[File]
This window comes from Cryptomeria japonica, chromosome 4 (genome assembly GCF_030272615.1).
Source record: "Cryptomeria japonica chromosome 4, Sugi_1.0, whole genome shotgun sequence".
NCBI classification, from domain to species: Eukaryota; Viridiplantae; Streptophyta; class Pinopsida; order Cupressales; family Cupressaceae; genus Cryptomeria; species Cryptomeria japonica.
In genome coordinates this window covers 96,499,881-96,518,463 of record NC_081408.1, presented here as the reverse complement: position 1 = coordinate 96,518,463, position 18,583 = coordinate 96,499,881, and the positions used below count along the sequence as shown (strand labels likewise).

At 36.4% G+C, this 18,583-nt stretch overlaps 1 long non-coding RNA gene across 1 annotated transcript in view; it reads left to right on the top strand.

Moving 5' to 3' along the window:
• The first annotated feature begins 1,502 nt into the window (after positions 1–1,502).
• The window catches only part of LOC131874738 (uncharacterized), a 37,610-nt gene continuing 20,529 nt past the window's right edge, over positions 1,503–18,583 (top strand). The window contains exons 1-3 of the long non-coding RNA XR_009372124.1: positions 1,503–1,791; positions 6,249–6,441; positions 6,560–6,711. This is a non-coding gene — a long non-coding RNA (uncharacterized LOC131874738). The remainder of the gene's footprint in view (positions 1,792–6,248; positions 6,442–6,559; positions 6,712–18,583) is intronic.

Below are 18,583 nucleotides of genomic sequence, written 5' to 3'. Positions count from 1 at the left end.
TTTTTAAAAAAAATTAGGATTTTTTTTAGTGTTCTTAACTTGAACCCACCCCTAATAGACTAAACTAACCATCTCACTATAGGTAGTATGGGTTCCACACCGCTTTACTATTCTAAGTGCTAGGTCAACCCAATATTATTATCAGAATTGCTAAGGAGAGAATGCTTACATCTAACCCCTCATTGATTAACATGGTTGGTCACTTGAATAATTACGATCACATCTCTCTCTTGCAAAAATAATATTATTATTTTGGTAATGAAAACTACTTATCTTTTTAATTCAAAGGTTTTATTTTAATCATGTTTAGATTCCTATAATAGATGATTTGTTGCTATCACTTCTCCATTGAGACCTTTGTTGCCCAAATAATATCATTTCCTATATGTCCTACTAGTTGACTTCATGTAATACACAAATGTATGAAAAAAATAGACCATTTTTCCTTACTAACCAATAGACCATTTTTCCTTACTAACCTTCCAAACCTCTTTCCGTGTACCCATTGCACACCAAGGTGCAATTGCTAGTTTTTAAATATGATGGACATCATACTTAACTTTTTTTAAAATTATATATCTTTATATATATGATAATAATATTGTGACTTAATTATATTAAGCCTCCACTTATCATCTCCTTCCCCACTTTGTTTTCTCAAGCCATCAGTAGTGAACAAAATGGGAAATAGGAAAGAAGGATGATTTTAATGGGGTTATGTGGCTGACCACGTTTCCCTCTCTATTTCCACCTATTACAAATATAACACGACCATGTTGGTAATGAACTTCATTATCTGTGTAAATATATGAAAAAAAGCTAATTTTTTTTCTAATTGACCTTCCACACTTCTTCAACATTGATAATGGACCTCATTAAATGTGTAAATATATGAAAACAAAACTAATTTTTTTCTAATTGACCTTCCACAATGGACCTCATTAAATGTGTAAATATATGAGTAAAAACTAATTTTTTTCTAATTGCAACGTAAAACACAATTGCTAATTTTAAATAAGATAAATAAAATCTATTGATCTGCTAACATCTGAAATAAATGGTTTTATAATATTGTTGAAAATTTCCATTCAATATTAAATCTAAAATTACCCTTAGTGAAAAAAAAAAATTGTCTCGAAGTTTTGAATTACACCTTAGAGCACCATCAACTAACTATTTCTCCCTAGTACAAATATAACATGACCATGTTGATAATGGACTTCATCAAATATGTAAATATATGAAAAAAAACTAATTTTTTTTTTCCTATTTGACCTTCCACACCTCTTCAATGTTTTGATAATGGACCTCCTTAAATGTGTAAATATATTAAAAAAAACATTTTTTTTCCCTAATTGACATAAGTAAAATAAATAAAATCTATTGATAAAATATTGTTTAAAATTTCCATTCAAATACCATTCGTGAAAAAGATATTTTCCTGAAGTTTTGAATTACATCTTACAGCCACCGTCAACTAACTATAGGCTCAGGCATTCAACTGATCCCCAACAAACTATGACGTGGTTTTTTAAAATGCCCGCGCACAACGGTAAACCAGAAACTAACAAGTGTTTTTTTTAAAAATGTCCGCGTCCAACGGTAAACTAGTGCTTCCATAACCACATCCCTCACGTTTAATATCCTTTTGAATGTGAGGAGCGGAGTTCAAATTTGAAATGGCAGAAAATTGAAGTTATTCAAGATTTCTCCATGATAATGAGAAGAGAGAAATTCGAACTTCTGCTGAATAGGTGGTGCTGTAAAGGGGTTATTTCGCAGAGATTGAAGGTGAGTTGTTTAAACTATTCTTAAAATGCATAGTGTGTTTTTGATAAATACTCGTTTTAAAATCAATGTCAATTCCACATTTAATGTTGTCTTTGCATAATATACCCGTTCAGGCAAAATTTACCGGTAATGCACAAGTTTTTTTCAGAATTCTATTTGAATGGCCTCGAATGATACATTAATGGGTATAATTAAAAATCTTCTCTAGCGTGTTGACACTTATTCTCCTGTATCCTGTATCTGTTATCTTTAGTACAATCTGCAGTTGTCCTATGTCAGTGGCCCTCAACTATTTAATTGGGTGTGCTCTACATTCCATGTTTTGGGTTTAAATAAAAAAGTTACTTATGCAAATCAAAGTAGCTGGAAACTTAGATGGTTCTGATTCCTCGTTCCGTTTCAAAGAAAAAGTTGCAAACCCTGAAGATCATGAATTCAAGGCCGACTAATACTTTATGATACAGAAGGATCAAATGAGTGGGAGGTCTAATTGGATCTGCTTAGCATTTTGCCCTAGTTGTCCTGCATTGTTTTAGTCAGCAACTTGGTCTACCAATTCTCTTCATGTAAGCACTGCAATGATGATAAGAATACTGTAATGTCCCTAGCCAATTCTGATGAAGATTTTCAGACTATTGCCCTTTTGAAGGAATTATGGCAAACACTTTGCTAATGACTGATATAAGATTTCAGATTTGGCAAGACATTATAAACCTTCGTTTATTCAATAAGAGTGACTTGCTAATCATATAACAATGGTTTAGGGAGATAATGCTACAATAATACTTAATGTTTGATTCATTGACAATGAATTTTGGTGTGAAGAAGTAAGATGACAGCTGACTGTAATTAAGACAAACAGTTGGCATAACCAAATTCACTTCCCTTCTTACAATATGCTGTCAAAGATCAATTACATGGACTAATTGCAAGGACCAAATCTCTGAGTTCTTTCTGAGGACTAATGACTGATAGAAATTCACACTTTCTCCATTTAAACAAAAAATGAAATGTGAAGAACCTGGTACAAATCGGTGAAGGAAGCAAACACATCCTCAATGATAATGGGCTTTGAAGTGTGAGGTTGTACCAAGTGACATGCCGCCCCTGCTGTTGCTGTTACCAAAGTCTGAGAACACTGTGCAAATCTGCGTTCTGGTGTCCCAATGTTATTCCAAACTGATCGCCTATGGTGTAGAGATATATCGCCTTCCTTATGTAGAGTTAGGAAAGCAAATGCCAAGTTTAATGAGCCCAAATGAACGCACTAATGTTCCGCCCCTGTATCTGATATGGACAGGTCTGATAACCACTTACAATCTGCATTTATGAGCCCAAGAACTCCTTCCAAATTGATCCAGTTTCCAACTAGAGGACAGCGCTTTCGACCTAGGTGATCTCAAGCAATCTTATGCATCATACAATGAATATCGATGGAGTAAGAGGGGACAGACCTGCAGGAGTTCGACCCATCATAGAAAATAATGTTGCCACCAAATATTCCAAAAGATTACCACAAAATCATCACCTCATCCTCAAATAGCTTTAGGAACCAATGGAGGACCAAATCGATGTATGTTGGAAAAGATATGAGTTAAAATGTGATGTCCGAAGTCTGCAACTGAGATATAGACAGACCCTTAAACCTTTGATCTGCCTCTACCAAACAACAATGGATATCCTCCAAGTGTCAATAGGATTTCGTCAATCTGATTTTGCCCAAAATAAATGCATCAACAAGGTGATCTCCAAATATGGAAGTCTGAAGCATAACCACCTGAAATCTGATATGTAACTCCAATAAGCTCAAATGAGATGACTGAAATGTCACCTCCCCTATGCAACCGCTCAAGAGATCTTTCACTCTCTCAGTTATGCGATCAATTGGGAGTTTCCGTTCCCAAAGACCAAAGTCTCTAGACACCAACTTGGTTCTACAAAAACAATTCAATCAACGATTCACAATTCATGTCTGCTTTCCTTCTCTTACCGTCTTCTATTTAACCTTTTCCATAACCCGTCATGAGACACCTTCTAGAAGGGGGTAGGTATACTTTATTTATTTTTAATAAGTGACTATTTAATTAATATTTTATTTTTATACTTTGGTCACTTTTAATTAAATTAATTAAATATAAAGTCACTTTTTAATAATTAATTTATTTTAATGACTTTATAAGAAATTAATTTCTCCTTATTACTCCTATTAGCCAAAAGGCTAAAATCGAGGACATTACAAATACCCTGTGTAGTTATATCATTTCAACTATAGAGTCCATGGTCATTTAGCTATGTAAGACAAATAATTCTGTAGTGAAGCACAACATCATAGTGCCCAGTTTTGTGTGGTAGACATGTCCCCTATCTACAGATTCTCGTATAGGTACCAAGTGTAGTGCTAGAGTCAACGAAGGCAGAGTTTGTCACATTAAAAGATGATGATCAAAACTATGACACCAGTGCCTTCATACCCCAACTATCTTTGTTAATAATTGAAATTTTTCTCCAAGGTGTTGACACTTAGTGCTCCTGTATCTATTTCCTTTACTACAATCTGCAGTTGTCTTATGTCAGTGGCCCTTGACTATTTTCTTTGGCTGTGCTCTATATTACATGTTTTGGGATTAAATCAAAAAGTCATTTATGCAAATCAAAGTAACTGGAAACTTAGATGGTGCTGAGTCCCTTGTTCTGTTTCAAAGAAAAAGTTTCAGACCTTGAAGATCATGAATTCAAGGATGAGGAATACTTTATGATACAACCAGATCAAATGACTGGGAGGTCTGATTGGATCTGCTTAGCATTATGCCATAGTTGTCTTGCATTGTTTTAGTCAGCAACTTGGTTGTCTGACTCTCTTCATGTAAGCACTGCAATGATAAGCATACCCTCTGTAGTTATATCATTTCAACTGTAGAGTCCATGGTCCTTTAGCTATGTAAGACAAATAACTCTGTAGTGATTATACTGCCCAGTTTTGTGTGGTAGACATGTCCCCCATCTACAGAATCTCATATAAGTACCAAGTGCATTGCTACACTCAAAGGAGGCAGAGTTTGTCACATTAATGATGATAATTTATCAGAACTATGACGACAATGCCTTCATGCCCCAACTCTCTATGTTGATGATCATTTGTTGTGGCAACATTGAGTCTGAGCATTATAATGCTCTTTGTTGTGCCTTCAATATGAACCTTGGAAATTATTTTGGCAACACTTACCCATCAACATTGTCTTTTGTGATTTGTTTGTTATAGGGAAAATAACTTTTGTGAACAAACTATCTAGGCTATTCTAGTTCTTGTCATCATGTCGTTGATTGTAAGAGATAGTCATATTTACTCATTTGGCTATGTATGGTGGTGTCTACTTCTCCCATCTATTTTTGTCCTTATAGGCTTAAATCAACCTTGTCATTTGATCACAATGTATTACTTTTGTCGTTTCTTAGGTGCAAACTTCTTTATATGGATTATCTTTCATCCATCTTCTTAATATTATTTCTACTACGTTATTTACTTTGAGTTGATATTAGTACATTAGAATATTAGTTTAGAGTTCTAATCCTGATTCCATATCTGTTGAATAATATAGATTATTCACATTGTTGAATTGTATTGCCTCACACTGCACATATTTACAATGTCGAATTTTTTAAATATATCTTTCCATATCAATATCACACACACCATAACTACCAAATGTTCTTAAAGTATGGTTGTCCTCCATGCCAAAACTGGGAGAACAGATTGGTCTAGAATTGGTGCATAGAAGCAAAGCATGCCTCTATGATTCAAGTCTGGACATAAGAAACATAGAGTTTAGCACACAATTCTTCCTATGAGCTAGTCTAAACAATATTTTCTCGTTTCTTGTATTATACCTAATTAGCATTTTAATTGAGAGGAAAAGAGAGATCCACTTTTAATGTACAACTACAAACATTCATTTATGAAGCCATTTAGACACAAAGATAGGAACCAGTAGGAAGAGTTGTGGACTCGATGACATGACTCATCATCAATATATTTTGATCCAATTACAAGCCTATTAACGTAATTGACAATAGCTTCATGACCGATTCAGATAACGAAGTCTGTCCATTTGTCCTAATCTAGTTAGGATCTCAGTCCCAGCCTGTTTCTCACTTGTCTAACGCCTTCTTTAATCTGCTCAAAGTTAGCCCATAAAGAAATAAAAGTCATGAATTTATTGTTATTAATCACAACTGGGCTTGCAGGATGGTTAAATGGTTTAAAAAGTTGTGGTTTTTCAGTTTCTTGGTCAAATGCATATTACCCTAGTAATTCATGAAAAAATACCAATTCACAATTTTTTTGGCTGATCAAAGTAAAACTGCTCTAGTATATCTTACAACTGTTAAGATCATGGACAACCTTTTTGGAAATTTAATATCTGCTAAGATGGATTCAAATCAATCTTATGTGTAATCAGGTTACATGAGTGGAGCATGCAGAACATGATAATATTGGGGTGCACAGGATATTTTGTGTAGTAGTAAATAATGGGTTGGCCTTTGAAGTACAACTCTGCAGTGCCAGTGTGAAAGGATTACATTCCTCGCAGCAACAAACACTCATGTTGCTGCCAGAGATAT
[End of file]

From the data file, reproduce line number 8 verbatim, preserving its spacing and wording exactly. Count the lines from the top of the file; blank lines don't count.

• The window catches only part of LOC131874738 (uncharacterized), a 37,610-nt gene continuing 20,529 nt past the window's right edge, over positions 1,503–18,583 (top strand). The window contains exons 1-3 of the long non-coding RNA XR_009372124.1: positions 1,503–1,791; positions 6,249–6,441; positions 6,560–6,711. This is a non-coding gene — a long non-coding RNA (uncharacterized LOC131874738). The remainder of the gene's footprint in view (positions 1,792–6,248; positions 6,442–6,559; positions 6,712–18,583) is intronic.